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News Releases

January 2007

Gwinnett Environmental & Heritage Center “Green” Design Strategies


Construction on the Gwinnett Environmental & Heritage Center – a partnership of the Gwinnett County Board of Commissioners, the Gwinnett County Public School System, the University of Georgia (UGA) and the Gwinnett Environmental & Heritage Center Foundation – was completed in August 2006. The center, which opened to the public on Oct. 6, 2006, is located on a 233- acre site featuring a creek, constructed wetlands, a forest amphitheater, council rings for small groups, two covered pavilions, granite rock outcroppings, diverse native plant communities and green space with 10 miles of trails for passive recreational activities such as hiking, biking and jogging.

The architecture firm Lord, Aeck & Sargent designed this “green” building, which is targeted for LEED1 gold-level certification by the U.S. Green Building Council. The Center, which features a wide array of sustainable design strategies and products, is projected to use 75 percent less potable water and 35 percent less energy than a conventional building of the same size – 59,000 square feet. Some water- and energy-saving strategies and products are described below.

Water-saving strategies

  • A 40,000-square-foot green roof – one of the largest in the Southeast and the largest sloped green roof installation in the United States2, reduces and improves the quality of storm water runoff. The roof is planted with six species of drought-resistant flowering sedum, one of them native to Georgia. The sedum requires minimal maintenance and will be watered only during the first year of plant establishment and during extended periods of drought. (see also Energy-saving strategies on p. 2)
  • Bathrooms use water-conserving automatically controlled faucets, and toilets flush with clean, non-potable reuse water from the County’s nearby wastewater treatment facility. Men’s rooms have waterless urinals. Combined, these sewage conveyance water-saving strategies are projected to save 316,000 gallons of potable water annually.
  • The non-potable reuse water also is utilized for the native landscape’s water-efficient drip irrigation system. (The reuse water also was used to fill the cascading water feature referenced in Energy-saving strategies on p. 2).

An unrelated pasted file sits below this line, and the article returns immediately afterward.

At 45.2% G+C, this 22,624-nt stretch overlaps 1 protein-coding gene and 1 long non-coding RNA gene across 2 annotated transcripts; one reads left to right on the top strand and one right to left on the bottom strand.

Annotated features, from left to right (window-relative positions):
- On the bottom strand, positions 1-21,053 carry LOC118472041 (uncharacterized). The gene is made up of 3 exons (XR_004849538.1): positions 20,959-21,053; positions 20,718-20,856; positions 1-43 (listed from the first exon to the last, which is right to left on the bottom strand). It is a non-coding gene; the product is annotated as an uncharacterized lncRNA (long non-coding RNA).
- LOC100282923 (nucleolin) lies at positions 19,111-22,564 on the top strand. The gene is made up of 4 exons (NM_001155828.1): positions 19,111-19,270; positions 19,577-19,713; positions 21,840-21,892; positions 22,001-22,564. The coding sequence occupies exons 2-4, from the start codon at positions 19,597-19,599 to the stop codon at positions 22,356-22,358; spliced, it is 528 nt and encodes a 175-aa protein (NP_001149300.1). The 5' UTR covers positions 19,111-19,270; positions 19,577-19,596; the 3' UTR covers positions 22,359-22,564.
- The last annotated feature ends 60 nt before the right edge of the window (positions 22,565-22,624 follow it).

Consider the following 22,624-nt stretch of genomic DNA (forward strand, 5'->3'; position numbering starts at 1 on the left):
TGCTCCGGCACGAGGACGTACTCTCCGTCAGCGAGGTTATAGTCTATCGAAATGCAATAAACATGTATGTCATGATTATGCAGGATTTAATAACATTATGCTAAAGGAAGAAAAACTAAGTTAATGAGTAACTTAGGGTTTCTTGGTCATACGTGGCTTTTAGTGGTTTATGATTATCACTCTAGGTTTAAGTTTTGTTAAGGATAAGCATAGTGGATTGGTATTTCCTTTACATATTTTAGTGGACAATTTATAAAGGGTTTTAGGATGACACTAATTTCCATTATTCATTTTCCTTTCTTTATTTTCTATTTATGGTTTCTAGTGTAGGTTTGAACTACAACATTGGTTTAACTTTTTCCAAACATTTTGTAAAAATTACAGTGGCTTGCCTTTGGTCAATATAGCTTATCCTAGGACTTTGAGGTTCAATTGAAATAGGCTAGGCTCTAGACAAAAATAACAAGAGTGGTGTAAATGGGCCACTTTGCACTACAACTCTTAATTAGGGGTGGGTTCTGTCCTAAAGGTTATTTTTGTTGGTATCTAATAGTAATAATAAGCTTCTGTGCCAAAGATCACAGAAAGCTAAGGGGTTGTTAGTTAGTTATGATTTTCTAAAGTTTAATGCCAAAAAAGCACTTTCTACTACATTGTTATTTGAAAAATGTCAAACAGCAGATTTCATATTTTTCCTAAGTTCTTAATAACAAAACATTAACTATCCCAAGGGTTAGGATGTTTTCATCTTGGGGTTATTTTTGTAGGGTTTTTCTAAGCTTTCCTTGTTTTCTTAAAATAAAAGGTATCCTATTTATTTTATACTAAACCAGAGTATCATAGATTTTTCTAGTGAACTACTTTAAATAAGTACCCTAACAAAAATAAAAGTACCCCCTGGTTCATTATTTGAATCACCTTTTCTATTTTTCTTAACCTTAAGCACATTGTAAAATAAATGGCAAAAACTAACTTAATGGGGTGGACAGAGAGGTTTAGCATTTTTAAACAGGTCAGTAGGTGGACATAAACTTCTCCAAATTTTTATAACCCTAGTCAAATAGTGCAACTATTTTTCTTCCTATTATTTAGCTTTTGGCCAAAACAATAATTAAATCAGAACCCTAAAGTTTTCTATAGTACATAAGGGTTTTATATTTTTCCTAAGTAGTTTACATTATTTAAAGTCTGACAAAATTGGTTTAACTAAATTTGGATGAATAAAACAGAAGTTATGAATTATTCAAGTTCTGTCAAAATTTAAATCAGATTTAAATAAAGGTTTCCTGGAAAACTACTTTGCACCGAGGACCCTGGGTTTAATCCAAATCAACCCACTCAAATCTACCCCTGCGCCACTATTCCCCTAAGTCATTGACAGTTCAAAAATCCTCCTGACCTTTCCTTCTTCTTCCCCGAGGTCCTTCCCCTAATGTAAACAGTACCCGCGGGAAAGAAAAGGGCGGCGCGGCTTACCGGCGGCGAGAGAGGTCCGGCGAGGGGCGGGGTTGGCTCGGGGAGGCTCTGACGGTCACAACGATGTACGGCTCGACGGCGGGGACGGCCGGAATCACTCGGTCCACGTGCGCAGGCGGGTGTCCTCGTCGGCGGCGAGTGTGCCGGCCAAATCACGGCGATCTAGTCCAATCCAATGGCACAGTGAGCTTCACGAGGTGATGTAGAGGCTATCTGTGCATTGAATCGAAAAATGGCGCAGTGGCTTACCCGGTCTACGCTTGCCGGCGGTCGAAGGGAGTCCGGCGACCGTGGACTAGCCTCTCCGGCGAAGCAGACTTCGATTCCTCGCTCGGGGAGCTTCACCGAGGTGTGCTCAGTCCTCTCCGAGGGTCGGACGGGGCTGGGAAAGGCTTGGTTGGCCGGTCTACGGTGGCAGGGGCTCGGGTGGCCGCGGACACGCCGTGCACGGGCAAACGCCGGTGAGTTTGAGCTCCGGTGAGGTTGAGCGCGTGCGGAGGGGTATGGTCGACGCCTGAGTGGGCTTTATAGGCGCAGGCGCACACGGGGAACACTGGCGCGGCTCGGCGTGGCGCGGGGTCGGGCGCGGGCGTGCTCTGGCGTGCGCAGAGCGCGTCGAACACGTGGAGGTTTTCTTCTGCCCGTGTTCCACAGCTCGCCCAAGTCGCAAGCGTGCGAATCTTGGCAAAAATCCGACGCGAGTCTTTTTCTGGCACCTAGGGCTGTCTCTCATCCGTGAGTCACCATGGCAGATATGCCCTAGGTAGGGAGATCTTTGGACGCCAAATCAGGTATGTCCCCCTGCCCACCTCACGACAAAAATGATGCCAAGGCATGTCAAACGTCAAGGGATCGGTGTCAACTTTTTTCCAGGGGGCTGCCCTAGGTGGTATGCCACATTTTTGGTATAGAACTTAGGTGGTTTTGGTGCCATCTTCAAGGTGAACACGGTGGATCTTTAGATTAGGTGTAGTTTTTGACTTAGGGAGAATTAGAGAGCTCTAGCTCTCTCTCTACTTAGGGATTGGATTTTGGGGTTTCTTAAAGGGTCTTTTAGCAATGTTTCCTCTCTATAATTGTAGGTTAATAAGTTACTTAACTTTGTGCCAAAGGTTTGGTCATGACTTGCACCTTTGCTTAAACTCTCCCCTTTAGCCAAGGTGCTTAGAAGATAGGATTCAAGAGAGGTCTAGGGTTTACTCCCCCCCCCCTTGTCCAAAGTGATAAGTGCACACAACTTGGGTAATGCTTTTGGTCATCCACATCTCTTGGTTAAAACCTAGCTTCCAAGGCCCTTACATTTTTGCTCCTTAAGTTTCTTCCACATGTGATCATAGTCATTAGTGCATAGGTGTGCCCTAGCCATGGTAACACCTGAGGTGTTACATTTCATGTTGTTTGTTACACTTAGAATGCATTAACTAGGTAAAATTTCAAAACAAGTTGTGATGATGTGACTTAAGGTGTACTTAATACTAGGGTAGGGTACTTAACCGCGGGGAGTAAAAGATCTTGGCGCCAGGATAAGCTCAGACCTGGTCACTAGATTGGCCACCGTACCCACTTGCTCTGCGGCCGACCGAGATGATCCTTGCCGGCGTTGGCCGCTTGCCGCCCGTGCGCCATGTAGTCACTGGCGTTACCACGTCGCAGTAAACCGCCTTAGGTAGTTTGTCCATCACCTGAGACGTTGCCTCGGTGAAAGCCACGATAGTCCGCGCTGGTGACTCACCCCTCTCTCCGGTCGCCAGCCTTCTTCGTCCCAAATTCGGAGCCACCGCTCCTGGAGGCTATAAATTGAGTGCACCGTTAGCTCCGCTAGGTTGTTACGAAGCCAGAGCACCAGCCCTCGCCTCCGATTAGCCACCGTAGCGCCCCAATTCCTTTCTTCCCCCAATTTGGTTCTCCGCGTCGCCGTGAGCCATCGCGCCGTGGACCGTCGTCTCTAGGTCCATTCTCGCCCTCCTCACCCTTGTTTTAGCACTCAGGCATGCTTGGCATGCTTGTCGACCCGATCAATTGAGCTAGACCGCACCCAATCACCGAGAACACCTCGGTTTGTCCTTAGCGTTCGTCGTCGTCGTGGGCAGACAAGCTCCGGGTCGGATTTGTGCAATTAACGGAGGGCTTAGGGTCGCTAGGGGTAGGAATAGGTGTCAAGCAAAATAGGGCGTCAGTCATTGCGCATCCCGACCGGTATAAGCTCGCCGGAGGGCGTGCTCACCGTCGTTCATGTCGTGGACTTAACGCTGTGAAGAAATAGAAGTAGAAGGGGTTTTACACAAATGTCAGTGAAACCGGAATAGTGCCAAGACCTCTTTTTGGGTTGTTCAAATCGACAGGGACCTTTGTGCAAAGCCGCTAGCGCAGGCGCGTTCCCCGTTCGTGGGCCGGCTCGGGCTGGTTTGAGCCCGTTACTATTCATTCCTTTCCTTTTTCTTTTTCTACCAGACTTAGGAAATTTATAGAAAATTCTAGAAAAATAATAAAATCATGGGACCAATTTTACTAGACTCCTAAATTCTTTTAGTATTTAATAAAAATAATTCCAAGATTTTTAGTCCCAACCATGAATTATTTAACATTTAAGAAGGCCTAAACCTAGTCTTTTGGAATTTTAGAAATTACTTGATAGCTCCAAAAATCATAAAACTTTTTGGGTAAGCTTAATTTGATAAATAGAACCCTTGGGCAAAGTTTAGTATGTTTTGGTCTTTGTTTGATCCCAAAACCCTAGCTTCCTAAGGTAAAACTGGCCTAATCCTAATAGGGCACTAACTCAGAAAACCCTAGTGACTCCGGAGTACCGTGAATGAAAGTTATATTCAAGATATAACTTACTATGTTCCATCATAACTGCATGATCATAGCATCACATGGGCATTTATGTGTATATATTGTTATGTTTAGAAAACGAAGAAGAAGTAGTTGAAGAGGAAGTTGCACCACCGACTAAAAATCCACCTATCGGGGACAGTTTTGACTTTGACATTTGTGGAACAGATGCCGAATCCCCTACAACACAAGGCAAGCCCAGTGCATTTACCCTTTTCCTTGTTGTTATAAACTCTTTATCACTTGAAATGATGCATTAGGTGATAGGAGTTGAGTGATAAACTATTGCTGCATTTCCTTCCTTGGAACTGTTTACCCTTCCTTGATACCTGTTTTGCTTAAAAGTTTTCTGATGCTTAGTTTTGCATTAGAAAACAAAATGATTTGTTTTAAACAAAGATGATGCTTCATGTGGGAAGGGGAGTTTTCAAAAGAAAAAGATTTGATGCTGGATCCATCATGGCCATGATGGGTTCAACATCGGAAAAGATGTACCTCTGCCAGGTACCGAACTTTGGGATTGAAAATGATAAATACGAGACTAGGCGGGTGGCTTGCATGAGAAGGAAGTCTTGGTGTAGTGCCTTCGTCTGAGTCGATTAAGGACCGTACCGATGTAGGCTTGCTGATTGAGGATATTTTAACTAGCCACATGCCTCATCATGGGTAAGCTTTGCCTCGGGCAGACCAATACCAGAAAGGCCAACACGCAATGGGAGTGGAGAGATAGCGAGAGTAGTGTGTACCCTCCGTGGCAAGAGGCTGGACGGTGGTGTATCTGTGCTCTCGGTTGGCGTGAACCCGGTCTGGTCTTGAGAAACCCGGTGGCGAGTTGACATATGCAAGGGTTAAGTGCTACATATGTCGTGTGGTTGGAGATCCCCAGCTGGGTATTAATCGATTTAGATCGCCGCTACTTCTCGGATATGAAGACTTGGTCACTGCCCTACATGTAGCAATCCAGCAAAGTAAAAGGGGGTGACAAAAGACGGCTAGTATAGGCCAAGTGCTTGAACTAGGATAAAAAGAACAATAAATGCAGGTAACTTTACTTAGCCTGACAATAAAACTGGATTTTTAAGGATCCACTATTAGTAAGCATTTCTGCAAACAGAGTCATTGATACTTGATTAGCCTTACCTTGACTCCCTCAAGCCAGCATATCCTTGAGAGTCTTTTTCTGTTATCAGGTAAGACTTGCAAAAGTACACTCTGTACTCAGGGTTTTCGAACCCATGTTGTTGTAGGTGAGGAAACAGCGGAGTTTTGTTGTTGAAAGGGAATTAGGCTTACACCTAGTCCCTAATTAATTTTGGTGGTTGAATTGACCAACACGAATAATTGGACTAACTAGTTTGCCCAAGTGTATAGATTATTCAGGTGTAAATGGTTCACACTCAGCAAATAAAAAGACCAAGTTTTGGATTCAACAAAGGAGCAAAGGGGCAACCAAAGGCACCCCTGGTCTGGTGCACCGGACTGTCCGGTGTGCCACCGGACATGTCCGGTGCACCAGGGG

• Walkways and parking lots utilize pervious paving that allows water to seep into the ground instead of running off into storm drains. Excess storm water flows into vegetated bio-swales and constructed mini-wetlands to help contain onsite surface runoff. These strategies allow water from heavy rainfall to replenish underground aquifers instead of flooding overburdened streams.

Energy-saving strategies

  • The building spans a dry ravine that Lord, Aeck & Sargent’s design turned into a cascading cooling shoals water feature. The water feature draws clean, non-potable “reuse water” from the County’s nearby wastewater treatment facility. The recirculating water is then used in the building’s air conditioning.
  • The building was sited to maintain existing shade from the tree canopy. • The Center’s building envelope is well insulated and tightly constructed to prevent heating and cooling loss.
  • The 40,000-square-foot green roof (see also p. 1 under Water-saving strategies), which covers the entire building, also is well insulated and is constructed to mitigate the heat island effect and reduce air conditioning needs.
  • Building ambient lighting is controlled by sensors that measure harvested daylight to maintain an even lighting level. As natural light increases, artificial light decreases.
  • Roof overhangs shade the south windows in summer, minimizing heat gain inside the building. Tall vertical exterior shade fins on the east and west sides, and glass with aluminum horizontal and vertical shading reduce heat buildup and glare.
  • Clerestory windows provide natural light and relief air for the Center’s mechanically assisted natural ventilation system, which efficiently conditions the facility during the temperate “shoulder seasons”.


1 The LEED (Leadership in Energy and Environmental Design) Green Building Rating System® is a voluntary, consensus-based national standard for developing high-performance, sustainable buildings. Members of the U.S. Green Building Council representing all segments of the building industry developed LEED and continue to contribute to its evolution. For more information, visit

2the geenroof projects database: NOTE TO EDITORS: For further information about the Gwinnett Environmental & Heritage

Center, see accompanying press materials including:

  1. Gwinnett County Educational Center – A Working Model of Sustainable Design – Now Open for K-12 Students and Adults
  2. Facts About the Sloped Green Roof at the Gwinnett Environmental & Heritage Center
  3. The Sloped Green Roof at the Gwinnett Environmental & Heritage Center – Construction Overview or contact:

Ann Kohut Kohut Communications Consulting 770-913-9747

January 2007